Paying for Tenure Letters?
Most schools don’t pay honorariums to outside scholars to write tenure letters (that vital component of a professor’s application for promotion and tenure), whether on internal promotions or about lateral recruits. At least that’s been my experience, based on writing about 25 of them since my own first tenure 15 years ago and requesting them on behalf of a couple of schools.
Instead, this task seems to be a service duty each tenured academic has to the broad academy as a whole. True, writers invariably receive a warm “thank you” note from the Dean at the requesting school and appreciation from the home Dean and Provost as part of their annual review of faculty contributions. There’s also the intrinsic reward of engaging deeply with a single scholar’s body of work and writing a report for an audience not necessarily expert in the particular field.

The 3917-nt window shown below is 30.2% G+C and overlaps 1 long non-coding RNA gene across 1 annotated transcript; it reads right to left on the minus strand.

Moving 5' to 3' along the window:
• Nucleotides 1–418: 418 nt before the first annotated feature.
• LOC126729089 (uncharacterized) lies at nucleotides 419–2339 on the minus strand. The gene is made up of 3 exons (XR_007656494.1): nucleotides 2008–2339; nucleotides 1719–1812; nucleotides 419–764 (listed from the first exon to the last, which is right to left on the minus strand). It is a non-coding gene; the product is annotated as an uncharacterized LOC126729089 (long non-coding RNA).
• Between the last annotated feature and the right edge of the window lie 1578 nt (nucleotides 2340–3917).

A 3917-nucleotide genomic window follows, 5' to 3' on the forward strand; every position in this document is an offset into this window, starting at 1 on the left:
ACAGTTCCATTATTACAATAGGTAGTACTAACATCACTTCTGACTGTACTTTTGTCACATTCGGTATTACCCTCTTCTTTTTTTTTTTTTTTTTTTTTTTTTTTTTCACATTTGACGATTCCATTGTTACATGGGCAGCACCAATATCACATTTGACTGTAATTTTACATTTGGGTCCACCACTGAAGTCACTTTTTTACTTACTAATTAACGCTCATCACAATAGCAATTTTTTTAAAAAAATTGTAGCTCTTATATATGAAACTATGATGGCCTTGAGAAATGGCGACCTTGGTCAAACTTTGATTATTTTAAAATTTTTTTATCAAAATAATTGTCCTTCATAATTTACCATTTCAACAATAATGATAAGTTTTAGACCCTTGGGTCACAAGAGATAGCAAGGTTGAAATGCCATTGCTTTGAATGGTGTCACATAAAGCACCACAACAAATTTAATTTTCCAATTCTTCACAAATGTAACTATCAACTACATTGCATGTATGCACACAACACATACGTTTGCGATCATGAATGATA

On the other hand, writing a thoughtful and fair tenure letter requires many hours of work, at least five and often ten or sometimes more. As a result, at least one school pays $250 for the service.
Should other schools pay money too or should that school stop spending money it need not spend? My vote is to save the money. If offered the honorarium, I favor asking the school to reallocate it to PILF (the Public Interest Law Foundation) to fund stipends for law students working in the public interest.
What do you think?